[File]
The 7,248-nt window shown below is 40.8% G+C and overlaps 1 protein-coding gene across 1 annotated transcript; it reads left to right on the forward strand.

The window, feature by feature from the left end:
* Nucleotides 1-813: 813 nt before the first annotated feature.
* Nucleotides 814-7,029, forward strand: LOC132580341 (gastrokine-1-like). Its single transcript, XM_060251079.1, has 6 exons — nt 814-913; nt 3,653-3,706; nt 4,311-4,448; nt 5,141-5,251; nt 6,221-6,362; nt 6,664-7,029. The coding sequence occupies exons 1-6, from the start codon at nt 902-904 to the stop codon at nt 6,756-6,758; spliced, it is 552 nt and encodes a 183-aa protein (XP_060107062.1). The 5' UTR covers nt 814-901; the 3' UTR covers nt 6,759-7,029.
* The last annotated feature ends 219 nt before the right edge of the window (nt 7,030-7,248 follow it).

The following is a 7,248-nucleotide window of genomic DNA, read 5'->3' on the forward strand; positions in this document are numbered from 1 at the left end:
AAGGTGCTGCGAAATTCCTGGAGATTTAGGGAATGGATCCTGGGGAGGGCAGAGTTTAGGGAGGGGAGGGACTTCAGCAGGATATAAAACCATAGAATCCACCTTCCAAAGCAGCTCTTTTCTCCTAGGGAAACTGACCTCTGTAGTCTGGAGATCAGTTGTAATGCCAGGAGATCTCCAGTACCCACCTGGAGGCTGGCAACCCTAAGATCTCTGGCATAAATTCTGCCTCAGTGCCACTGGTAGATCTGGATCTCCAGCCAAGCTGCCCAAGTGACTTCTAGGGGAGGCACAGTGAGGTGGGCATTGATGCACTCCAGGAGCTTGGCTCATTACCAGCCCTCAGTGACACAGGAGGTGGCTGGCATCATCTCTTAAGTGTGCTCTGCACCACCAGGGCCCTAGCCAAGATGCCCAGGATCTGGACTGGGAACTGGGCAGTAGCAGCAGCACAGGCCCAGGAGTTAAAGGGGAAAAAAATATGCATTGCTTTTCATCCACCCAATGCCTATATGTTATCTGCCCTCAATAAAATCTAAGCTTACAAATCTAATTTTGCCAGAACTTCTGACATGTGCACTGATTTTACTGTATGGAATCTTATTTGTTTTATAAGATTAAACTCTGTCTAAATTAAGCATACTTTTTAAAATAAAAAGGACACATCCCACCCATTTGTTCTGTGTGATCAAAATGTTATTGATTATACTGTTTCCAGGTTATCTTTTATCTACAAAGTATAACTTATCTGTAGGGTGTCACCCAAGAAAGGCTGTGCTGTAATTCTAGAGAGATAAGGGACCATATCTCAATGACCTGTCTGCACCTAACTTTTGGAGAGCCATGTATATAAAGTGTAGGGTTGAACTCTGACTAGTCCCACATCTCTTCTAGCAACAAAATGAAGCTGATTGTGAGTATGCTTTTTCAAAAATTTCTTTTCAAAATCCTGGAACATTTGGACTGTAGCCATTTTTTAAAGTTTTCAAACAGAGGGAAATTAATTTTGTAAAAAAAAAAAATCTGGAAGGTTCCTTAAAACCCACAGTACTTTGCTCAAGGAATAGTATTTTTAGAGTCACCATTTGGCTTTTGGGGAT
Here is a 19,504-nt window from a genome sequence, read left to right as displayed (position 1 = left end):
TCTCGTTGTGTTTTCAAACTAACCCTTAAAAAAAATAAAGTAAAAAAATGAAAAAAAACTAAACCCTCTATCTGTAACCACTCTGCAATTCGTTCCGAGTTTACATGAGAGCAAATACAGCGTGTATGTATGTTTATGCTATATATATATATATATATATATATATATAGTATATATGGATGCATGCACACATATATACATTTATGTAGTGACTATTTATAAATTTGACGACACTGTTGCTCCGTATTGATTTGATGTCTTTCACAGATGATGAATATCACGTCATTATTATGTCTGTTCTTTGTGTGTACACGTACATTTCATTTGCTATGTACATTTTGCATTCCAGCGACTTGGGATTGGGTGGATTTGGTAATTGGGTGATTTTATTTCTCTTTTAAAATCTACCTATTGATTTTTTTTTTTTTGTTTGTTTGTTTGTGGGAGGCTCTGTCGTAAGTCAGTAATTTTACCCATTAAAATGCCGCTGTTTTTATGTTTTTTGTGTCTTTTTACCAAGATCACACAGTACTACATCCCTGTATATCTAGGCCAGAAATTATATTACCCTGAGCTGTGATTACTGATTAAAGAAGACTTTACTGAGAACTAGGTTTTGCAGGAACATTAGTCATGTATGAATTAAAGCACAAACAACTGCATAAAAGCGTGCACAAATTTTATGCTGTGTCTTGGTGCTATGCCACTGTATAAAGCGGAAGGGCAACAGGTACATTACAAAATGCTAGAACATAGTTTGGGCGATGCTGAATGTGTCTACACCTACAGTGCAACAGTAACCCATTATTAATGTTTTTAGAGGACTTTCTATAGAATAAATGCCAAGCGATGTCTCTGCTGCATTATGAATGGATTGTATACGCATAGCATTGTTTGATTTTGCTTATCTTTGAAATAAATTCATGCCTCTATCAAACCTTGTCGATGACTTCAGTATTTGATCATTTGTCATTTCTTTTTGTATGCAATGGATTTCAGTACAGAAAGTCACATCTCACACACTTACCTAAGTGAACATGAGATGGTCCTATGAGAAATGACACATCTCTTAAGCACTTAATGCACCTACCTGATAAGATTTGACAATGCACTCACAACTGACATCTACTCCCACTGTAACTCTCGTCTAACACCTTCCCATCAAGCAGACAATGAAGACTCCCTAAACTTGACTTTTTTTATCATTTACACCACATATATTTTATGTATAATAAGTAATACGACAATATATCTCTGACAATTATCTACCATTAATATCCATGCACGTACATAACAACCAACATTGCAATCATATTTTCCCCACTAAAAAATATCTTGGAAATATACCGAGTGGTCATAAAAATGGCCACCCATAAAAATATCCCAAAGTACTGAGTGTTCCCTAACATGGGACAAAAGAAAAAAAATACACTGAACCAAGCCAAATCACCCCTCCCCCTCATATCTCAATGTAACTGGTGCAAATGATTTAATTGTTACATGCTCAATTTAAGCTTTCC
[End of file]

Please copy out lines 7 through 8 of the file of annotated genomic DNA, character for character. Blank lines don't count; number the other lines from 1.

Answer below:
AAGGTGCTGCGAAATTCCTGGAGATTTAGGGAATGGATCCTGGGGAGGGCAGAGTTTAGGGAGGGGAGGGACTTCAGCAGGATATAAAACCATAGAATCCACCTTCCAAAGCAGCTCTTTTCTCCTAGGGAAACTGACCTCTGTAGTCTGGAGATCAGTTGTAATGCCAGGAGATCTCCAGTACCCACCTGGAGGCTGGCAACCCTAAGATCTCTGGCATAAATTCTGCCTCAGTGCCACTGGTAGATCTGGATCTCCAGCCAAGCTGCCCAAGTGACTTCTAGGGGAGGCACAGTGAGGTGGGCATTGATGCACTCCAGGAGCTTGGCTCATTACCAGCCCTCAGTGACACAGGAGGTGGCTGGCATCATCTCTTAAGTGTGCTCTGCACCACCAGGGCCCTAGCCAAGATGCCCAGGATCTGGACTGGGAACTGGGCAGTAGCAGCAGCACAGGCCCAGGAGTTAAAGGGGAAAAAAATATGCATTGCTTTTCATCCACCCAATGCCTATATGTTATCTGCCCTCAATAAAATCTAAGCTTACAAATCTAATTTTGCCAGAACTTCTGACATGTGCACTGATTTTACTGTATGGAATCTTATTTGTTTTATAAGATTAAACTCTGTCTAAATTAAGCATACTTTTTAAAATAAAAAGGACACATCCCACCCATTTGTTCTGTGTGATCAAAATGTTATTGATTATACTGTTTCCAGGTTATCTTTTATCTACAAAGTATAACTTATCTGTAGGGTGTCACCCAAGAAAGGCTGTGCTGTAATTCTAGAGAGATAAGGGACCATATCTCAATGACCTGTCTGCACCTAACTTTTGGAGAGCCATGTATATAAAGTGTAGGGTTGAACTCTGACTAGTCCCACATCTCTTCTAGCAACAAAATGAAGCTGATTGTGAGTATGCTTTTTCAAAAATTTCTTTTCAAAATCCTGGAACATTTGGACTGTAGCCATTTTTTAAAGTTTTCAAACAGAGGGAAATTAATTTTGTAAAAAAAAAAAATCTGGAAGGTTCCTTAAAACCCACAGTACTTTGCTCAAGGAATAGTATTTTTAGAGTCACCATTTGGCTTTTGGGGAT
Here is a 19,504-nt window from a genome sequence, read left to right as displayed (position 1 = left end):